A U.S. Justice Department investigation released Wednesday said that Attorney General Eric Holder did not know about Operation Fast and Furious, a federal undercover sting that allegedly allowed some 2,000 weapons to be smuggled into Mexico.
The much-awaited report documented mistakes by several officials, but found "no evidence that Attorney General Eric Holder knew of the botched effort to trace the flow of guns to Mexico's drug cartels prior to its unraveling in January 2011."
Holder said the report confirms what he and other officials in his agency had been saying for many months: that top Justice Department officials were not aware of and did not authorize the strategy behind Fast and Furious.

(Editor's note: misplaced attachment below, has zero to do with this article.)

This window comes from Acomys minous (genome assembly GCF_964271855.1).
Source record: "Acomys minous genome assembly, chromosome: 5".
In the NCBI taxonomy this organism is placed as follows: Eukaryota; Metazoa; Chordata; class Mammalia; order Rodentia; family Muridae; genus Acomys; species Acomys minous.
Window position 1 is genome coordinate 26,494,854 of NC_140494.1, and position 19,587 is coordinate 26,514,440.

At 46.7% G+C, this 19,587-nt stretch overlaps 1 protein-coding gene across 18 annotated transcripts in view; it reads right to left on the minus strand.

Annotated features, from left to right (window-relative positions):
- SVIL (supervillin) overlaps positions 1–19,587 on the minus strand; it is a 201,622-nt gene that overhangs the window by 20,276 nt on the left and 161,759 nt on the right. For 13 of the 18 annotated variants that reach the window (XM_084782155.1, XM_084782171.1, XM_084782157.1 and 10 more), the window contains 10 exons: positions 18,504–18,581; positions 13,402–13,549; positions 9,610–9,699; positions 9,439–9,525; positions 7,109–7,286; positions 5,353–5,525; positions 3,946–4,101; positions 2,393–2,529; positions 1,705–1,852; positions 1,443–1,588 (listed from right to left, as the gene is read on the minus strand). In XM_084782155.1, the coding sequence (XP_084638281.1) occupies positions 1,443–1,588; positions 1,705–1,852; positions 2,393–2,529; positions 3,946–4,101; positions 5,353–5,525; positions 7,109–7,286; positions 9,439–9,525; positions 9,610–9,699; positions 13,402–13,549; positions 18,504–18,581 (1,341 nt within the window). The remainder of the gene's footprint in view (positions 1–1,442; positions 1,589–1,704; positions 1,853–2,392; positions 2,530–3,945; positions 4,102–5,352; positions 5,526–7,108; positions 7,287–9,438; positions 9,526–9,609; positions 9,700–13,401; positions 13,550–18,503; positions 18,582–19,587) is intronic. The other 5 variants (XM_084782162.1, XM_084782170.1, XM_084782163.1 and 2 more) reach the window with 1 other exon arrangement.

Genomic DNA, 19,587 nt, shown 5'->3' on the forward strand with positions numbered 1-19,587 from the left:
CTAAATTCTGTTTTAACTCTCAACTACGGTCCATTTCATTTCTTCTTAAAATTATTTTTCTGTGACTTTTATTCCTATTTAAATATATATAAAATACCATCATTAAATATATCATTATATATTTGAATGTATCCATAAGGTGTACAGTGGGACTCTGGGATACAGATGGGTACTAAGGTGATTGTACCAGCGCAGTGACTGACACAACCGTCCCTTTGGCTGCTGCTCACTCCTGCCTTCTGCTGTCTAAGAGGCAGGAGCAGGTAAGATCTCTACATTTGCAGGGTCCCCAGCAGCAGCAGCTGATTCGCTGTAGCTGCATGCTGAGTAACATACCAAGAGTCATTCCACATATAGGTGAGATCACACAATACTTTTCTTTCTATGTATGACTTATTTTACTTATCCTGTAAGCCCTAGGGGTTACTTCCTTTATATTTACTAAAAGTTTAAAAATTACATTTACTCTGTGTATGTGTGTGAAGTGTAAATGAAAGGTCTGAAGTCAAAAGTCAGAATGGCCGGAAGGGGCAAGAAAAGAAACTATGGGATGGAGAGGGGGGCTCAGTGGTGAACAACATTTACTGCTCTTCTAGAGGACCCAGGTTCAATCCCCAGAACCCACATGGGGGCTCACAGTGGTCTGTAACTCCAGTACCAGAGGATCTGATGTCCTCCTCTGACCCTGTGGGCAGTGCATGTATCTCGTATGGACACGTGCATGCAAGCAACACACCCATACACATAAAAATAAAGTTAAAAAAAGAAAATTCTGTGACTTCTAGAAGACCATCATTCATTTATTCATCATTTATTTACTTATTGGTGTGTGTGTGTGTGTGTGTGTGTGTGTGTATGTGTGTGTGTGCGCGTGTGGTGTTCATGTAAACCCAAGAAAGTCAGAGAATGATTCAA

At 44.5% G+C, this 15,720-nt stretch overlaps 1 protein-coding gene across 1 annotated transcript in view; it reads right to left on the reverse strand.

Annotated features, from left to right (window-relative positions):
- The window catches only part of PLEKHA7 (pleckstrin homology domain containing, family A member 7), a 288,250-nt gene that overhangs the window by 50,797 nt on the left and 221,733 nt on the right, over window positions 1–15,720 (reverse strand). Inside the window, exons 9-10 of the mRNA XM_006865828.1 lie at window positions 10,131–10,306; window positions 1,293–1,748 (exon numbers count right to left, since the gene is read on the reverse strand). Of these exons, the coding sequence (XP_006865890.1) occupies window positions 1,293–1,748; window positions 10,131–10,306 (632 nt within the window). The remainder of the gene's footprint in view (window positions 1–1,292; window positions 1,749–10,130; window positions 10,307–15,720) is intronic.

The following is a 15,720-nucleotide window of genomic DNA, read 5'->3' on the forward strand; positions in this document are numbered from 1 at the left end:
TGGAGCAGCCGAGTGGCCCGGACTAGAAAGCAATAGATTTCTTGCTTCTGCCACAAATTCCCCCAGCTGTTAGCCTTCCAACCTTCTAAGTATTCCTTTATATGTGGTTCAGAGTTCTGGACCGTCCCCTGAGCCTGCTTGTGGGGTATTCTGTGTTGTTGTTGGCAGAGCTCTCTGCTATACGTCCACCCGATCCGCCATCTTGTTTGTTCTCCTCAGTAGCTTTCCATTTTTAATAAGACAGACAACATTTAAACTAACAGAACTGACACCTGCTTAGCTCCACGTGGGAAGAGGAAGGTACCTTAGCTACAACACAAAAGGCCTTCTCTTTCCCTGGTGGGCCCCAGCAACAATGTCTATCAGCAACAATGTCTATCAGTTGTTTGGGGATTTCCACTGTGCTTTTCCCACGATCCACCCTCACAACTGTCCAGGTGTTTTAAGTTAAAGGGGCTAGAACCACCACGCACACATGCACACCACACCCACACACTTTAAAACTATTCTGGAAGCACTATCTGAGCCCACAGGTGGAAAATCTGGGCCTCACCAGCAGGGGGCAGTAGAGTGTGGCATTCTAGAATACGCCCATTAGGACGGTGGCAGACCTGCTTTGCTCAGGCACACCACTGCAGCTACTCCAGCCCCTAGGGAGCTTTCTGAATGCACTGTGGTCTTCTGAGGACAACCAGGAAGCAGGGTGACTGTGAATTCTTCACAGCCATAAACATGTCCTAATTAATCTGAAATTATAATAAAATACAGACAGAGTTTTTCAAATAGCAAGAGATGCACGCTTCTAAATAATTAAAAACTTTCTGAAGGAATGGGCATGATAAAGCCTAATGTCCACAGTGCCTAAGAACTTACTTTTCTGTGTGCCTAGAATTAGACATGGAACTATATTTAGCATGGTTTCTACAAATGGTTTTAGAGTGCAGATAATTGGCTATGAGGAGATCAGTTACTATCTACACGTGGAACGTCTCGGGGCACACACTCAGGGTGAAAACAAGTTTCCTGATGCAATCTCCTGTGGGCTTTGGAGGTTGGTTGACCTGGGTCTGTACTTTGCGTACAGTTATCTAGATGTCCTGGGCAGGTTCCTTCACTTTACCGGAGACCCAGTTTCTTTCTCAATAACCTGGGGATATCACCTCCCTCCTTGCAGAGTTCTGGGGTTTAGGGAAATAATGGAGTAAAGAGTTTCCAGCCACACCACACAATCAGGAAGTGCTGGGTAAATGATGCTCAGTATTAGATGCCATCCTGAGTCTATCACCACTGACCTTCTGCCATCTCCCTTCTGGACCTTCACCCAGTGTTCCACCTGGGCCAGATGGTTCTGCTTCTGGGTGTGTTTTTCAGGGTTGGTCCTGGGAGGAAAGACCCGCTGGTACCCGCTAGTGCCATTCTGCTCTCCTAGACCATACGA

A U.S. congressional committee filed a civil suit last month against Holder demanding that he hand over additional documents concerning Fast and Furious.
The chairman of the House Oversight Committee, Rep. Darrell Issa (R-Calif.), filed the suit asking the U.S. District Court for the District of Columbia to require Holder to turn over the documents subpoenaed by the congressional panel in October 2011.
The committee earlier voted to hold Holder in contempt for his refusal to deliver the documents.
Fast and Furious was launched in 2009 by the Bureau of Alcohol, Tobacco, Firearms and Explosives' Phoenix office and shut down in late 2010 after guns traced to the program were linked to the killing in Arizona of U.S. Border Patrol agent Brian Terry.
"Our review of Operation Fast and Furious and related matters revealed a series of misguided strategies, tactics, errors in judgment, and management failures that permeated ATF Headquarters and the Phoenix Field Division, as well as the U.S. Attorney's Office for the District of Arizona," the inspector general's office said. EFE